Helen Moffett began blogging about ways of how to address the emergency situation around the time when the threat of Day Zero for Cape Town became official and we all began to panic. She was asked by her publisher to write a guide on how we can take responsibility and confront the crisis, rather than hide our heads in the proverbial sand. Moffett sees her book, 101 Water Wise Ways, as “an ally in your fight to save water, and part of your survival kit, along with the first-aid box; Valium for water-worries”. Crucially, she writes with the “humbling” awareness that “Day Almost Zero is reality for countless families”, not only in South Africa but around the world. Some of us should stop feeling sorry for ourselves. We can all take heed and learn.

I was reading 101 Water Wise Ways over a period of two days when copious rains were falling from the skies and the Cape was sighing loudly with relief. But, the winter rains don’t seem to be as generous as we had hoped, and there is no other palpable water miracle waiting around the corner that we could hope or pray for. Whether we accept it or not, we are in this for the long run. Under these circumstances, Moffett’s tips on how to tackle the water crisis feel like a summer’s rain, gentle and invigorating. She believes that we have “an unprecedented opportunity to become better neighbours, stronger communities and more close-knit families” by facing the challenge together, and shows exactly how we can achieve this goal.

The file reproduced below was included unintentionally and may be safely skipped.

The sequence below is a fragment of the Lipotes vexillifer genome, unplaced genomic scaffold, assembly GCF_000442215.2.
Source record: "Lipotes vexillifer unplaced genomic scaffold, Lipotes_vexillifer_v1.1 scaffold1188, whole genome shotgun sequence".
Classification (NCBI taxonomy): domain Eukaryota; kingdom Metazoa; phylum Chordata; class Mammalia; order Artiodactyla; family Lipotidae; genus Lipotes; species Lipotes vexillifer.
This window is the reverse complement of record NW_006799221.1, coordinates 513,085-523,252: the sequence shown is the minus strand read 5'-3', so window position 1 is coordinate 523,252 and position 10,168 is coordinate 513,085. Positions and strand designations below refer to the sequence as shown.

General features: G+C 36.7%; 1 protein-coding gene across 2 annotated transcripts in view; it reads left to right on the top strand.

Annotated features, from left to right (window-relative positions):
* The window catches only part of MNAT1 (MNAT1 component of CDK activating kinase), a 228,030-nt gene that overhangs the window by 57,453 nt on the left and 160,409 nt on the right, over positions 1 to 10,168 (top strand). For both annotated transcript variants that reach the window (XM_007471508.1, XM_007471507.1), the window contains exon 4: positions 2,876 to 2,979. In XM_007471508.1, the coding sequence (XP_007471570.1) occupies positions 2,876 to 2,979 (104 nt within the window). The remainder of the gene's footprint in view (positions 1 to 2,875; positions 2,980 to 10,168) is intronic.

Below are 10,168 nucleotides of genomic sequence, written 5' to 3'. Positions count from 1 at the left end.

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Tips range from general to specific. From how to collect and store water to how to help replenish the groundwater supply in your garden, or to have a water-wise garden in the first place. Among many other easy, useful tips for all budgets, she finds ways of how to approach water scarcity and hygiene while menstruating or remaining sexually active; how to avoid wasting water while cooking or washing your dishes (the teabag tip is priceless!); or how to flush our toilets or install a simple dry urinal. Moffett’s compendium teaches you to cope with this and much more.

The book is never preachy. Moffett does not interrogate who and what is to blame for the current water crisis. Instead, she focuses on what we can do in order to find short- and long-term solutions for dealing with it in our daily lives, whether at home, at work, or as active citizens with social responsibilities. Accessible, practical and often refreshingly humorous, 101 Water Wise Ways takes on one of our greatest fears – running out of water – with a can-do attitude.

101 Water Wise Ways

by Helen Moffett

Bookstorm, 2018

Review first published in the Cape Times on 31 August 2018.

Review: The White Room by Craig Higginson

The White RoomThe White Room, Craig Higginson’s latest novel, is sublime. Sometimes a simple, strong word can express it all, especially when you are reviewing a book so intricately fascinated by language – how we use it to communicate, to obfuscate or to hurt.